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Take a look behind the scenes as specialists remove one of the largest cathedral organs in the country for the first time in more than 100 years.
Since 1903, York Minster’s Grand Organ has been at the heart of daily worship at the cathedral. But this constant use combined with the heavy footfall in the Minster which throws up dirt and dust, and the building’s temperature changes and humidity, mean it is now in need of a major refurbishment to ensure its reliability into the next century.
The first stage in this two year, £2m project is to completely dismantle the organ, and during October 2018 this mammoth task is being carried out by a team of eight people from organ specialists Harrison and Harrison.
The team has been on site since 8 October and during the next three weeks will be carefully removing 5,379 pipes, which range in length from the size of a pencil to 10m long. This includes the 100 decorative case pipes which have been silent since the last major refurbishment in 1903 but will be returned to voice as part of the current project.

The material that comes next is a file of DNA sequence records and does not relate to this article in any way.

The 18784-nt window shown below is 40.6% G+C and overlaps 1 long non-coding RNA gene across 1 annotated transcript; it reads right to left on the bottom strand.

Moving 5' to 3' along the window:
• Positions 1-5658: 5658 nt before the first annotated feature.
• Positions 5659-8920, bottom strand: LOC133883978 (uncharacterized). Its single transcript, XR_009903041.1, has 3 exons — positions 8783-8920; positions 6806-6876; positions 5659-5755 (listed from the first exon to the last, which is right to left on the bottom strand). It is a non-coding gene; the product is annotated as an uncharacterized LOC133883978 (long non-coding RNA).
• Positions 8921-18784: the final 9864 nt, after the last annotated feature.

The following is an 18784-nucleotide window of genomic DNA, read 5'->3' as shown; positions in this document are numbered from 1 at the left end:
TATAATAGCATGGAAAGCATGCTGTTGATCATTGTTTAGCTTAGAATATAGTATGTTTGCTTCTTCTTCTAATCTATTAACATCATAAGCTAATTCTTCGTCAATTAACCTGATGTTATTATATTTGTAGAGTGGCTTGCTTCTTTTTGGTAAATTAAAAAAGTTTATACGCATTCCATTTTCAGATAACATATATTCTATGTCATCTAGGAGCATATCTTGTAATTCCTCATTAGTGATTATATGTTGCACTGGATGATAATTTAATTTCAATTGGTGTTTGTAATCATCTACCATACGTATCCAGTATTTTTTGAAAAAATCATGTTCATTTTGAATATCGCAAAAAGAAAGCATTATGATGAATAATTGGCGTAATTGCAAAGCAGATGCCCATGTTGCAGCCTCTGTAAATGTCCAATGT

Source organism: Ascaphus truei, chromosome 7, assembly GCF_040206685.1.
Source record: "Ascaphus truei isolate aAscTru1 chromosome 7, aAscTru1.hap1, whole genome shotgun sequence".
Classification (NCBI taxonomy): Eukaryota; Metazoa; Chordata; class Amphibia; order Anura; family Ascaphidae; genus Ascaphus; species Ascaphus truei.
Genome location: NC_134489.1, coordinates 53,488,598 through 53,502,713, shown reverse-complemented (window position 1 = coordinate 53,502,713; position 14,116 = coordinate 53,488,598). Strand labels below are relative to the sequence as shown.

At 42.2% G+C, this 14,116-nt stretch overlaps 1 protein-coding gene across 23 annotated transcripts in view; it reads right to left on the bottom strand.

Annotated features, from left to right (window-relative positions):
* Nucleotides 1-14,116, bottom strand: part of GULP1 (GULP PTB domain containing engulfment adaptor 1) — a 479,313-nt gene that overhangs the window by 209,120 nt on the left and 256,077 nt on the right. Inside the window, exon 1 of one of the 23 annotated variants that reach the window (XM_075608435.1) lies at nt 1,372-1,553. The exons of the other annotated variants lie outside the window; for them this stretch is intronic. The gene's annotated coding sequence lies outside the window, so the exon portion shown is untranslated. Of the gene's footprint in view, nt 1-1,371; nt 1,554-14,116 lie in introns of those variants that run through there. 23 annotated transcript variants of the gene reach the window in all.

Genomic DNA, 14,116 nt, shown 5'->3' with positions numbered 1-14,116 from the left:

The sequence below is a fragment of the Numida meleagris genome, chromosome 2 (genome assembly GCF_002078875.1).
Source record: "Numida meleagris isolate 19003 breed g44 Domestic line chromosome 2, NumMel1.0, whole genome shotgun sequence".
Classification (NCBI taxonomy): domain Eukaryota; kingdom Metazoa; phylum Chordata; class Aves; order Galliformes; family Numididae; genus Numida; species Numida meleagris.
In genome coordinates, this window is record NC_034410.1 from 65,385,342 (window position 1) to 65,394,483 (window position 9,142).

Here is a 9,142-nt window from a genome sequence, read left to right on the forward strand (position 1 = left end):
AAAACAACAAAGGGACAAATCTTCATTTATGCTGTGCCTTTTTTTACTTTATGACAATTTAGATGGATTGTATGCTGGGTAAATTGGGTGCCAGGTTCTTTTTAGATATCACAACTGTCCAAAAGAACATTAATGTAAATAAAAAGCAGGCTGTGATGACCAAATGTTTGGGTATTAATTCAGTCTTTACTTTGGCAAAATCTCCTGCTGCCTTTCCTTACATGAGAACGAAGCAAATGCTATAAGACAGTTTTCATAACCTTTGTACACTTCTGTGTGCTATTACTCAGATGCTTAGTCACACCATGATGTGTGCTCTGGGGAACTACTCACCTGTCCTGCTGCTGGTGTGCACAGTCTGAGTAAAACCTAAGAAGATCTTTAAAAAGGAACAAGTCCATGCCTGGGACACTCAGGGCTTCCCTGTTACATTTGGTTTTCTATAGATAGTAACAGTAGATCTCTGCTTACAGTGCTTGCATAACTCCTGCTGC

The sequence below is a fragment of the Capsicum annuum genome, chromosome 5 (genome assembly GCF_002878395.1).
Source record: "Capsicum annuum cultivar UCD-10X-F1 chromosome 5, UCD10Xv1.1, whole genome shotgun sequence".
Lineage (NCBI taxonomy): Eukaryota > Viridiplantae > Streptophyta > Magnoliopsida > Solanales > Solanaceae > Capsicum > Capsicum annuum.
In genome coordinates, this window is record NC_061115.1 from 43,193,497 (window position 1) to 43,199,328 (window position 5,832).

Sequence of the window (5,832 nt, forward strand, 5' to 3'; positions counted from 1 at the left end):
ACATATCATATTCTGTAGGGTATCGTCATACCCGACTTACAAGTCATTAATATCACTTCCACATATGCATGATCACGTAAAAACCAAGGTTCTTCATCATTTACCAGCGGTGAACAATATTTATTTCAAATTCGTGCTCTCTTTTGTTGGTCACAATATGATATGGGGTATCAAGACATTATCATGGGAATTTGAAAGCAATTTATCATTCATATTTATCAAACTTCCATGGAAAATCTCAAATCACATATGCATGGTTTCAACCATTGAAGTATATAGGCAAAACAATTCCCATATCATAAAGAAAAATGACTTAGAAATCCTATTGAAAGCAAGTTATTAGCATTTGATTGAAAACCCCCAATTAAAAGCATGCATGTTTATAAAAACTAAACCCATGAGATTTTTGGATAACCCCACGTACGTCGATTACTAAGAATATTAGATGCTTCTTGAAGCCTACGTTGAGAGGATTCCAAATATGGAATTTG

The case pipes date from the early 1830s and have a high lead content, meaning that the soft metal has bent and bowed in places under the weight of the pipes. Harrison and Harrison will reshape the pipes and line them with zinc to strengthen the structure, before graining and marbling specialists Robert Woodland and Son clean, repair and restore their decorative surfaces returning them to their original splendour.
Other work during the three week period includes removing the enormous organ console and lifting the blowers stored beneath the floor of the North Quire Aisle. The instrument will be transported to the team’s workshop in Durham for cleaning and repair works to be carried out, before work to reinstall the organ starts in spring 2020.
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